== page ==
Ashley Wright, Canowindra Soldiers Memorial Hospital
Canowindra Soldiers Memorial Hospital is a 15 bed facility in Western NSW Local Health District, located 60km from Orange NSW, and a hub within the beautiful rural community of Canowindra.
The multidisciplinary team that worked on falls prevention as part of the CEC's Leading Better Value Care Falls in Hospital Collaborative was Ashley Wright, Tara Bushell, Amara Flannery, Raelene Warn, Anumol Philip, Renee Guihot, Dr Padma Madduru, Janice Rumph, Sharon McKay, Shelley Moor, and Jenny Boyton with Ingrid Hutchinson and Evette Buono from the CEC providing coaching and support.
What they achieved
The team's aim in the CEC Falls in Hospital Collaborative was to ensure that 90% of patients aged 70 years and over, admitted to Canowindra Soldiers Memorial Hospital, had a fully completed Falls Risk Assessment and Management Plan (FRAMP) within 24 hours of admission.
The team used a cause and effect diagram to brainstorm the possible causes of delays in completion of falls risk assessments. They designed and undertook a series of Plan Do Study Act (PDSA) cycles to address the possible causes. The PDSAs that were most effective were incorporating discussion about patient falls risk and 'days since last fall' at the daily safety huddles, and adding a prompt to handover sheets (which then became electronic patient journey boards) to highlight falls risk and management plans.
The team kept a close eye on their measurement strategy, displaying their run charts and 'days since last fall' on their 'Staying Safe & On Your Feet' noticeboard. To promote positive change, the team celebrated small wins including reaching their first 50 days since the last fall with a delicious home-baked chocolate cake!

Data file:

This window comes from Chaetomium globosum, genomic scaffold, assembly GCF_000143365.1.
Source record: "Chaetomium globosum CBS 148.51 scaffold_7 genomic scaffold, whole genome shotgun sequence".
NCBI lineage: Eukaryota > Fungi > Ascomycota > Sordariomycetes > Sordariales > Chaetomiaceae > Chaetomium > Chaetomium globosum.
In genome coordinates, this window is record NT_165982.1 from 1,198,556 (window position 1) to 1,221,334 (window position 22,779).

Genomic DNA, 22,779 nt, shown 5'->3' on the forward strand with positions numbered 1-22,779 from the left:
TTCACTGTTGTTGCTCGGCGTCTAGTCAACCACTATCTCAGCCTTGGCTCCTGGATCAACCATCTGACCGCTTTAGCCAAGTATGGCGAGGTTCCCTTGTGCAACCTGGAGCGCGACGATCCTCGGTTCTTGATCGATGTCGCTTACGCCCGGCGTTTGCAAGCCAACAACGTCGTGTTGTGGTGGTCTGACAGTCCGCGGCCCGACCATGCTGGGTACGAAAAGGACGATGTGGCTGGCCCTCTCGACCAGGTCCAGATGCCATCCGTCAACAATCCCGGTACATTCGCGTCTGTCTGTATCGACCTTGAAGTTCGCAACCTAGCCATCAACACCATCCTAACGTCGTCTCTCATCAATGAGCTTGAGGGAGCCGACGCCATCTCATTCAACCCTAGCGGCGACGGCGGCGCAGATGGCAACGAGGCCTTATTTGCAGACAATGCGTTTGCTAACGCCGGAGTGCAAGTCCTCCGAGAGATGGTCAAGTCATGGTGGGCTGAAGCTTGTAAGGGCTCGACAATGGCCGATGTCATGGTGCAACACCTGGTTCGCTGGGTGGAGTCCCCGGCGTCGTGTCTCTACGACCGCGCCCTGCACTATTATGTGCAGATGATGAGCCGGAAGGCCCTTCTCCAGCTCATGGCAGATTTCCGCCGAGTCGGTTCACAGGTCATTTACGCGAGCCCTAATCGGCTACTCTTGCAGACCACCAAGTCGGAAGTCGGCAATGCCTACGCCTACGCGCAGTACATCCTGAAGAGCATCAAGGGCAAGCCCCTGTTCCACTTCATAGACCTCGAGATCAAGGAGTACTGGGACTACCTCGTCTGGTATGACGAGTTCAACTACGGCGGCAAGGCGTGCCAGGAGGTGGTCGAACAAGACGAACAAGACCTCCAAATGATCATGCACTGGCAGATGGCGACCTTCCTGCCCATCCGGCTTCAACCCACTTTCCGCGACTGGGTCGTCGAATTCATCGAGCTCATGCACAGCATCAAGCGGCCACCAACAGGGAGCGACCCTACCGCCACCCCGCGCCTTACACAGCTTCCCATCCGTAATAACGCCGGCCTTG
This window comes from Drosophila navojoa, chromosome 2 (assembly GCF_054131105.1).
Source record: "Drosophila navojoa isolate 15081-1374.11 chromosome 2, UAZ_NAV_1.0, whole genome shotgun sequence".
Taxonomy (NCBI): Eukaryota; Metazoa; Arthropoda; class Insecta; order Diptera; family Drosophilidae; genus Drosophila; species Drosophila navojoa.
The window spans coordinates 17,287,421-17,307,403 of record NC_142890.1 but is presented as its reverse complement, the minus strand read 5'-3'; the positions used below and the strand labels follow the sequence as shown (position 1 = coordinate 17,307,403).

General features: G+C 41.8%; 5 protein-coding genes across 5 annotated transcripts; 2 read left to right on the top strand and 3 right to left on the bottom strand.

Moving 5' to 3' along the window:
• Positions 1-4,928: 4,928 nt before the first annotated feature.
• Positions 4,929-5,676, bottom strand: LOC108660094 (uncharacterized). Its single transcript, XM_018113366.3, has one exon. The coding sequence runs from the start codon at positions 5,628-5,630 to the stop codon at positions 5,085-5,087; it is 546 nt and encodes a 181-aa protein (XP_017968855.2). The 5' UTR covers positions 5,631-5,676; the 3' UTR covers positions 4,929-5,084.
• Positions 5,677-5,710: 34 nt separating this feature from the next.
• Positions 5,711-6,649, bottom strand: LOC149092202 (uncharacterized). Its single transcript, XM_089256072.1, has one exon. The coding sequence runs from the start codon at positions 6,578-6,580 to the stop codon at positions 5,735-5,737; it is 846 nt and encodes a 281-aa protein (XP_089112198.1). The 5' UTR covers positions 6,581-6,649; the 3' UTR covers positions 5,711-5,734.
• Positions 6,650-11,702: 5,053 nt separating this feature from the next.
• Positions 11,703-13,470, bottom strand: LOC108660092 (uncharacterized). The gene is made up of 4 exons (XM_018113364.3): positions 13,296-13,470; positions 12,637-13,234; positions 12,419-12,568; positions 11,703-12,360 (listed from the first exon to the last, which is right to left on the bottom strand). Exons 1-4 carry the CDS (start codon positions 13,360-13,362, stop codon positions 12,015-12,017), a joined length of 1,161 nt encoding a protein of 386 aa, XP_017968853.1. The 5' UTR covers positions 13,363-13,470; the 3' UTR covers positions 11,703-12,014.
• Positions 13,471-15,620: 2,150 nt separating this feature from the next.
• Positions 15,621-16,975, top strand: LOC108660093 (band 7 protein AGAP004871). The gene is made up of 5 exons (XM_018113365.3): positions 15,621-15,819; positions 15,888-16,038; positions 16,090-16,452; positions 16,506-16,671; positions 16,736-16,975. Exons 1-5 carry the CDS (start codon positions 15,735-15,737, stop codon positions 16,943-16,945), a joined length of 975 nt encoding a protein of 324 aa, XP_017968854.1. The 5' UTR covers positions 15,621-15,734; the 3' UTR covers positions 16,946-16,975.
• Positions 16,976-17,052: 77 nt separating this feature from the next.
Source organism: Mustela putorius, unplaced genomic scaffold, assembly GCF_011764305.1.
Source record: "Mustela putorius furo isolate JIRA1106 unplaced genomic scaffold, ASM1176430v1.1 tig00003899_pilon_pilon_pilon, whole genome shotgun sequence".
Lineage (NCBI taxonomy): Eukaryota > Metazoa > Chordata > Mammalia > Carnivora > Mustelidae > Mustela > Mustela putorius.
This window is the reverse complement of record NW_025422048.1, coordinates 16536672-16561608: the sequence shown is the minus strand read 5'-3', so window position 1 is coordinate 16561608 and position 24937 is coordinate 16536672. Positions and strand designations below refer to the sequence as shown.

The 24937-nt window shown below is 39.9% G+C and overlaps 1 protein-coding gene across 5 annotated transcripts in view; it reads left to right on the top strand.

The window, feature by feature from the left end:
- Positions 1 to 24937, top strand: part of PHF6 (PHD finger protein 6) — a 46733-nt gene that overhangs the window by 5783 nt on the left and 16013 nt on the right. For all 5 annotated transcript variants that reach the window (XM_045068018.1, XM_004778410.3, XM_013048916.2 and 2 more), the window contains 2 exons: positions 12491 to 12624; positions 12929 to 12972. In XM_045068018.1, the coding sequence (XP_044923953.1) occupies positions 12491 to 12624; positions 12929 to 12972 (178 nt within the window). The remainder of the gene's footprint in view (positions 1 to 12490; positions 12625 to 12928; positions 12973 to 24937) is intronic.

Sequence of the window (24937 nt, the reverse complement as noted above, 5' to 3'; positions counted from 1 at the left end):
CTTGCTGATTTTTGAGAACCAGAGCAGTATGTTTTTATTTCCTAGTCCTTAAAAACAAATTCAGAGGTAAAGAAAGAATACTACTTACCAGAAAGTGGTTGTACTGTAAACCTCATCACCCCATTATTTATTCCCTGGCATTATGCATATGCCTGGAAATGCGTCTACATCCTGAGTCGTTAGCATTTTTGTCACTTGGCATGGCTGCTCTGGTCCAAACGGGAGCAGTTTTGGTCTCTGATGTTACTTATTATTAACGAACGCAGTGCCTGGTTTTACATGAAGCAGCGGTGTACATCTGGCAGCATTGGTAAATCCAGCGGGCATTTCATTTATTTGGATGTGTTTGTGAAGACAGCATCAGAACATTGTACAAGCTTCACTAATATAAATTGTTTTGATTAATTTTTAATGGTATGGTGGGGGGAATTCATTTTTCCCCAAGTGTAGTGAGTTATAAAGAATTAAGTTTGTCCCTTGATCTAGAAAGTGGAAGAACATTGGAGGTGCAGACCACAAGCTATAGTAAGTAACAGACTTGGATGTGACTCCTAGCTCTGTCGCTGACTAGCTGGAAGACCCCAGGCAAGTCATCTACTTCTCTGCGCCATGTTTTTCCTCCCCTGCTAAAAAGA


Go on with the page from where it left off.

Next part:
Canowindra Soldiers Memorial Hospital have reached their aim of 90% of FRAMPs being completed within 24 hours on several occasions during the Falls in Hospital Collaborative. They are now working towards achieving 95% reliability.
We spoke to Ashley Wright, Team Leader, at the conclusion of the Falls in Hospital Collaborative about her experience and what she learned.
What are the three things that have had the greatest impact on this quality improvement work?
The three things that have had the greatest impact are the tools that we have learnt about to take back to our teams, the crossover in how the little changes that we've made have affected other things in the hospital and also the team approach - the value of getting the whole team on board to do those things.
What effect has your involvement in this collaborative had on your patients?
The effect our involvement has had on patients has been amazing we think. We need to analyse that more but overall because it has had such a positive effect on staff you can see that coming through in the patients. We have asked some of them and they have been very positive about that new culture and attitude.
If you were to do this collaborative all over again – what would you do differently?
Communicate to the whole team early. We didn't really know what we were doing initially, but once we worked that out, that became much better.
Do you think you can apply the QI methodology that you've learnt to other areas? How so?
Yes, enabling the whole team and all the staff members to be able to use these approaches would be fabulous for patient care. The greatest impact has been the cultural change in our hospital.
More on falls prevention
The Clinical Excellence Commission has been working with eHealth NSW to integrate falls risk assessment and management into a comprehensive care online pathway used when patients are transferred to hospital, providing guidance for more holistic and person-care care.